There are a number of ways that modern technology can help us stay connected. While some of these depend on you having the right pieces of hardware, others are software solutions that almost anyone can use. If you’re feeling lonely, here are a few tech solutions that might help bring you closer to friends and loved ones.

VoIP Solutions
VoIP (Voice over Internet Protocol) and VoIP-like phone services are seeing increasingly widespread use around the world. These services allow you to make voice and even video calls over the internet, letting you stay connected without the need for a landline phone or cellular service. Many of these services allow for text chat as well, and most are available both on a computer and as a smartphone app.

Video Conferencing
Software When you need something a bit more robust or sophisticated than what a VoIP solution offers, video-conferencing options like Zoom and GoToMeeting can help. Video conferencing software lets you connect people from multiple locations into a single chat. Most of these solutions allow for video, voice and even text chat, ensuring that people won’t be left out if they lack a webcam or have slow internet service. Some of these options even allow the use of virtual backgrounds, so you can set a favorite photo or other image as a backdrop for your video call as an added bit of fun.

Virtual Vacations
To help people around the world have something to do, many zoos, museums and other public spaces have taken to streaming video or offering up other virtual options while they are closed. A family trip that might have been out of the question otherwise can now be simulated by starting up a conference call between multiple households and embarking on the same virtual tour together so that everyone can experience it at the same time.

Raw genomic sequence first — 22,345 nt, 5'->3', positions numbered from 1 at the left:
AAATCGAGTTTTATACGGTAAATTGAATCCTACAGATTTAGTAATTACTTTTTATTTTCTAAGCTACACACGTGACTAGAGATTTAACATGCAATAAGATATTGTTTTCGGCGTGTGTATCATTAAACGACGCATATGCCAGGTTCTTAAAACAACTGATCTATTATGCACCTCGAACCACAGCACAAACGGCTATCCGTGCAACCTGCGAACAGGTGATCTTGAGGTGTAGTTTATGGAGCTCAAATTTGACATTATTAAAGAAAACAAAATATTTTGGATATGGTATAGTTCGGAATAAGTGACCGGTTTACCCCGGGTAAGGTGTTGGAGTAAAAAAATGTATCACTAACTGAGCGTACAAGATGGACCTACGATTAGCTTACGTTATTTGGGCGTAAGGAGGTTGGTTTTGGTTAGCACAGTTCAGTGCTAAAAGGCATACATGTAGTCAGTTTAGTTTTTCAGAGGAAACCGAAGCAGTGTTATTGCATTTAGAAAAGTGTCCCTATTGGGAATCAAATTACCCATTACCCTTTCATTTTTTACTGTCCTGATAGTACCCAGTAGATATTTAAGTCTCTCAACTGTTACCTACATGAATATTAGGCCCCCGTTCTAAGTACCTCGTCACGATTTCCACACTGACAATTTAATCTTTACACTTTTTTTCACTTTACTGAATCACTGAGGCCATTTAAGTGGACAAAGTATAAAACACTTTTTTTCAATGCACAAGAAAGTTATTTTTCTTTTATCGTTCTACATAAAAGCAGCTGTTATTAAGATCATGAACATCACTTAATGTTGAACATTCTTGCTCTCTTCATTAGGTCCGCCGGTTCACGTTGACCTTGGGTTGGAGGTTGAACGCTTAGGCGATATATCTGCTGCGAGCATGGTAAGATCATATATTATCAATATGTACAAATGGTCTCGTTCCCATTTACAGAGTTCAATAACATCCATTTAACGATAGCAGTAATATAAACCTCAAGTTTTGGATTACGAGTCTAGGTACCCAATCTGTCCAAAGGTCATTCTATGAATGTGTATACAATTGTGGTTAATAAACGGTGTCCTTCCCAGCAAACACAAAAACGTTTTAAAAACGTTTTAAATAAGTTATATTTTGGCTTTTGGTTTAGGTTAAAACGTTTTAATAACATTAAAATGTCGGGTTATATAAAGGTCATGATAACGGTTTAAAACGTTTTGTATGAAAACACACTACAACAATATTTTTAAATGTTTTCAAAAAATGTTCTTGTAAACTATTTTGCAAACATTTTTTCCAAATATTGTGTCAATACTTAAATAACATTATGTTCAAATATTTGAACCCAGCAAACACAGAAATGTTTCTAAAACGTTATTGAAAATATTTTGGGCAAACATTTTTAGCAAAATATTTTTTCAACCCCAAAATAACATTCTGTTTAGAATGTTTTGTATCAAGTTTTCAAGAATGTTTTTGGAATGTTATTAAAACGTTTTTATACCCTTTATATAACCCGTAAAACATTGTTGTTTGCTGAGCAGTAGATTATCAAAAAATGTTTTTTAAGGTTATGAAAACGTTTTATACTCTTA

Community Groups
A lot of people already use social media to keep in touch with friends and family who are far away. In the wake of the COVID-19 pandemic, however, people are turning to sites like Facebook and Twitter to stay connected even to close friends. By setting up private groups or interacting on specific posts, isolated friends can still share stories and humor, post pictures and share status updates, and generally stay up to date on everyone’s well-being.

The Rise of eSports
One thing that got a lot of people to pay attention and start taking COVID-19 seriously was when various sports organizations started cancelling their usual events and seasons. In the time since, people have started paying more attention to online gaming competitions and eSports. There a wide range of games that people can watch online and then talk about with friends and family, and some professional athletes have started playing and streaming their games as well. Some race car drivers have even taken to having online races using various video games.

Senior-Friendly Options
There are an increasing number of options available to help families stay in touch with seniors. In addition to VoIP software and similar solutions, there are also dedicated hardware devices such as tablets that are designed with senior ease-of-use in mind. These devices coordinate with apps placed on the phones or other devices of family members, giving seniors one-touch access to their families so everyone can stay connected. This also helps families check in with their senior friends and relatives to calm fears that they might be under the weather.

In It Together
As you can see, there are several options available to keep in touch even while we have to stay physically distant. This isn’t an exclusive list; you may have additional options available that aren’t covered here. Just remember that no matter what you use, check in with friends and loved ones periodically both to get that much-needed social contact and to ensure that everyone is okay.